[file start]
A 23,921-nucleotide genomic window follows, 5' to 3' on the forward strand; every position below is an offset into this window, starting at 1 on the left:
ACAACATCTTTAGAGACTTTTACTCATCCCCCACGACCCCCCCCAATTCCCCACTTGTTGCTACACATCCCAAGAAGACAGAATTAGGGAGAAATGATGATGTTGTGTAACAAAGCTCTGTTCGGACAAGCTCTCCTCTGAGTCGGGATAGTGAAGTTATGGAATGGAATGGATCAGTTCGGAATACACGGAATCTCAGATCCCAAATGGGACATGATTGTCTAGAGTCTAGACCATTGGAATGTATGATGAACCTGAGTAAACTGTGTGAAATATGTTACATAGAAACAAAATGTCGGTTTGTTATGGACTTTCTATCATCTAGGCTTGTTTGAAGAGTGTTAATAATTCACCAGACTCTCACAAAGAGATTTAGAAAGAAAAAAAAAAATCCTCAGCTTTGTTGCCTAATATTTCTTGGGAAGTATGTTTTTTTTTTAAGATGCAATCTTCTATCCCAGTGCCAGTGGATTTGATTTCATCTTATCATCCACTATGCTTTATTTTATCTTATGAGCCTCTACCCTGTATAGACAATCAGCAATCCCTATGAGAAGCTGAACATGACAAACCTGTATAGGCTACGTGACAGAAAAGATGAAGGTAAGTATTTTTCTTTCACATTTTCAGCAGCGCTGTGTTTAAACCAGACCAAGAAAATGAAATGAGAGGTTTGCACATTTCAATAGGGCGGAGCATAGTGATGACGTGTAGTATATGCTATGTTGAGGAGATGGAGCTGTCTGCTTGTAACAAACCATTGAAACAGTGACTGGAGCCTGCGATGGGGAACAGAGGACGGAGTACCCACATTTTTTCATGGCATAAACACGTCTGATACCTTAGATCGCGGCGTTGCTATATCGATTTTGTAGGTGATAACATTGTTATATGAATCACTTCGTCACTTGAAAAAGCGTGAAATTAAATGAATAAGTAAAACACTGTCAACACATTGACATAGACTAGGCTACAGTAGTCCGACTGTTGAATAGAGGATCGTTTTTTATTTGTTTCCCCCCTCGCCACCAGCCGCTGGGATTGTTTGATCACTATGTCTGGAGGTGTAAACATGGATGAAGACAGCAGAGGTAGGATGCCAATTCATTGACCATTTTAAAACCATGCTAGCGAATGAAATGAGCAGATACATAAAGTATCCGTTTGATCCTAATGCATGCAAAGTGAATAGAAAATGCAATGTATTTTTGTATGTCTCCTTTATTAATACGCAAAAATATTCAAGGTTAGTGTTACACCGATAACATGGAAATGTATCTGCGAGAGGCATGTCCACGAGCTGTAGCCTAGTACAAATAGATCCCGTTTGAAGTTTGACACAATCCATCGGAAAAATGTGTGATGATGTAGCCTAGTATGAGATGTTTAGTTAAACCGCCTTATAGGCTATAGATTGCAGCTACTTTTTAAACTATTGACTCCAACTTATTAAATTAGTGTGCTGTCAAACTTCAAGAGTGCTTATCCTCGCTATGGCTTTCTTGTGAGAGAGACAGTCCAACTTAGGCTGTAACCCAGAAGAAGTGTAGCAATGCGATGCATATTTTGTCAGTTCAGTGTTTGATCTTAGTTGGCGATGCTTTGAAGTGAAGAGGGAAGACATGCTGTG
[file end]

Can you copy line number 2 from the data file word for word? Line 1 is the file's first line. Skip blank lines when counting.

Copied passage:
ACAACATCTTTAGAGACTTTTACTCATCCCCCACGACCCCCCCCAATTCCCCACTTGTTGCTACACATCCCAAGAAGACAGAATTAGGGAGAAATGATGATGTTGTGTAACAAAGCTCTGTTCGGACAAGCTCTCCTCTGAGTCGGGATAGTGAAGTTATGGAATGGAATGGATCAGTTCGGAATACACGGAATCTCAGATCCCAAATGGGACATGATTGTCTAGAGTCTAGACCATTGGAATGTATGATGAACCTGAGTAAACTGTGTGAAATATGTTACATAGAAACAAAATGTCGGTTTGTTATGGACTTTCTATCATCTAGGCTTGTTTGAAGAGTGTTAATAATTCACCAGACTCTCACAAAGAGATTTAGAAAGAAAAAAAAAAATCCTCAGCTTTGTTGCCTAATATTTCTTGGGAAGTATGTTTTTTTTTTAAGATGCAATCTTCTATCCCAGTGCCAGTGGATTTGATTTCATCTTATCATCCACTATGCTTTATTTTATCTTATGAGCCTCTACCCTGTATAGACAATCAGCAATCCCTATGAGAAGCTGAACATGACAAACCTGTATAGGCTACGTGACAGAAAAGATGAAGGTAAGTATTTTTCTTTCACATTTTCAGCAGCGCTGTGTTTAAACCAGACCAAGAAAATGAAATGAGAGGTTTGCACATTTCAATAGGGCGGAGCATAGTGATGACGTGTAGTATATGCTATGTTGAGGAGATGGAGCTGTCTGCTTGTAACAAACCATTGAAACAGTGACTGGAGCCTGCGATGGGGAACAGAGGACGGAGTACCCACATTTTTTCATGGCATAAACACGTCTGATACCTTAGATCGCGGCGTTGCTATATCGATTTTGTAGGTGATAACATTGTTATATGAATCACTTCGTCACTTGAAAAAGCGTGAAATTAAATGAATAAGTAAAACACTGTCAACACATTGACATAGACTAGGCTACAGTAGTCCGACTGTTGAATAGAGGATCGTTTTTTATTTGTTTCCCCCCTCGCCACCAGCCGCTGGGATTGTTTGATCACTATGTCTGGAGGTGTAAACATGGATGAAGACAGCAGAGGTAGGATGCCAATTCATTGACCATTTTAAAACCATGCTAGCGAATGAAATGAGCAGATACATAAAGTATCCGTTTGATCCTAATGCATGCAAAGTGAATAGAAAATGCAATGTATTTTTGTATGTCTCCTTTATTAATACGCAAAAATATTCAAGGTTAGTGTTACACCGATAACATGGAAATGTATCTGCGAGAGGCATGTCCACGAGCTGTAGCCTAGTACAAATAGATCCCGTTTGAAGTTTGACACAATCCATCGGAAAAATGTGTGATGATGTAGCCTAGTATGAGATGTTTAGTTAAACCGCCTTATAGGCTATAGATTGCAGCTACTTTTTAAACTATTGACTCCAACTTATTAAATTAGTGTGCTGTCAAACTTCAAGAGTGCTTATCCTCGCTATGGCTTTCTTGTGAGAGAGACAGTCCAACTTAGGCTGTAACCCAGAAGAAGTGTAGCAATGCGATGCATATTTTGTCAGTTCAGTGTTTGATCTTAGTTGGCGATGCTTTGAAGTGAAGAGGGAAGACATGCTGTG